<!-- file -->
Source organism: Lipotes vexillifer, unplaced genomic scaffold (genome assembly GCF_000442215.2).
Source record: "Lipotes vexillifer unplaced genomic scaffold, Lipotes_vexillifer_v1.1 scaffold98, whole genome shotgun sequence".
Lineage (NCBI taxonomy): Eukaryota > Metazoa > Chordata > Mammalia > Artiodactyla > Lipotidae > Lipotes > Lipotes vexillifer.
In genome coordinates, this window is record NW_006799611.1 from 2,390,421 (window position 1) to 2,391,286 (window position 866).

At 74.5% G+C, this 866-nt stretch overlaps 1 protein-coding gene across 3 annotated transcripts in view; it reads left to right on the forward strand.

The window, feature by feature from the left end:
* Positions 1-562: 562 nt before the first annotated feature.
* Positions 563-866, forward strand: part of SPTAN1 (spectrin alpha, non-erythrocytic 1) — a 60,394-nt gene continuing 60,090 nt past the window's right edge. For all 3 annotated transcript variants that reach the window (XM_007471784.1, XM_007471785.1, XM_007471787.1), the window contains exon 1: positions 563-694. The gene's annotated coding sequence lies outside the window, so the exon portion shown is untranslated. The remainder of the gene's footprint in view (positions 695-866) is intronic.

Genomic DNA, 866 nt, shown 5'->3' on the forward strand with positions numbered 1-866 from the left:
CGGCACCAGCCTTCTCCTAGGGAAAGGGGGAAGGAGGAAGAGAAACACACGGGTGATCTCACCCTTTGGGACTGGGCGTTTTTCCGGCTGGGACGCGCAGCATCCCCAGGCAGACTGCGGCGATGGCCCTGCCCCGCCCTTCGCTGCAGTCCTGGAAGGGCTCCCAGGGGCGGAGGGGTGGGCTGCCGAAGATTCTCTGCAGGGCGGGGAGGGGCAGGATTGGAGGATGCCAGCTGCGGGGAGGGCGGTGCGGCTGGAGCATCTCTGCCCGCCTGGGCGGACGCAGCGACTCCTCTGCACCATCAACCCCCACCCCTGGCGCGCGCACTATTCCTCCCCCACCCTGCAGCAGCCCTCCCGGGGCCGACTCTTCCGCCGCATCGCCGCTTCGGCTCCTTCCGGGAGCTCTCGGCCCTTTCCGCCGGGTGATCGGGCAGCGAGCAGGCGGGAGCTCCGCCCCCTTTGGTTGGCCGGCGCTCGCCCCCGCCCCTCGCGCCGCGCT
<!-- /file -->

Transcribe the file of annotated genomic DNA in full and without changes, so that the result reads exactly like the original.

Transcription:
Source organism: Lipotes vexillifer, unplaced genomic scaffold (genome assembly GCF_000442215.2).
Source record: "Lipotes vexillifer unplaced genomic scaffold, Lipotes_vexillifer_v1.1 scaffold98, whole genome shotgun sequence".
Lineage (NCBI taxonomy): Eukaryota > Metazoa > Chordata > Mammalia > Artiodactyla > Lipotidae > Lipotes > Lipotes vexillifer.
In genome coordinates, this window is record NW_006799611.1 from 2,390,421 (window position 1) to 2,391,286 (window position 866).

At 74.5% G+C, this 866-nt stretch overlaps 1 protein-coding gene across 3 annotated transcripts in view; it reads left to right on the forward strand.

The window, feature by feature from the left end:
* Positions 1-562: 562 nt before the first annotated feature.
* Positions 563-866, forward strand: part of SPTAN1 (spectrin alpha, non-erythrocytic 1) — a 60,394-nt gene continuing 60,090 nt past the window's right edge. For all 3 annotated transcript variants that reach the window (XM_007471784.1, XM_007471785.1, XM_007471787.1), the window contains exon 1: positions 563-694. The gene's annotated coding sequence lies outside the window, so the exon portion shown is untranslated. The remainder of the gene's footprint in view (positions 695-866) is intronic.

Genomic DNA, 866 nt, shown 5'->3' on the forward strand with positions numbered 1-866 from the left:
CGGCACCAGCCTTCTCCTAGGGAAAGGGGGAAGGAGGAAGAGAAACACACGGGTGATCTCACCCTTTGGGACTGGGCGTTTTTCCGGCTGGGACGCGCAGCATCCCCAGGCAGACTGCGGCGATGGCCCTGCCCCGCCCTTCGCTGCAGTCCTGGAAGGGCTCCCAGGGGCGGAGGGGTGGGCTGCCGAAGATTCTCTGCAGGGCGGGGAGGGGCAGGATTGGAGGATGCCAGCTGCGGGGAGGGCGGTGCGGCTGGAGCATCTCTGCCCGCCTGGGCGGACGCAGCGACTCCTCTGCACCATCAACCCCCACCCCTGGCGCGCGCACTATTCCTCCCCCACCCTGCAGCAGCCCTCCCGGGGCCGACTCTTCCGCCGCATCGCCGCTTCGGCTCCTTCCGGGAGCTCTCGGCCCTTTCCGCCGGGTGATCGGGCAGCGAGCAGGCGGGAGCTCCGCCCCCTTTGGTTGGCCGGCGCTCGCCCCCGCCCCTCGCGCCGCGCT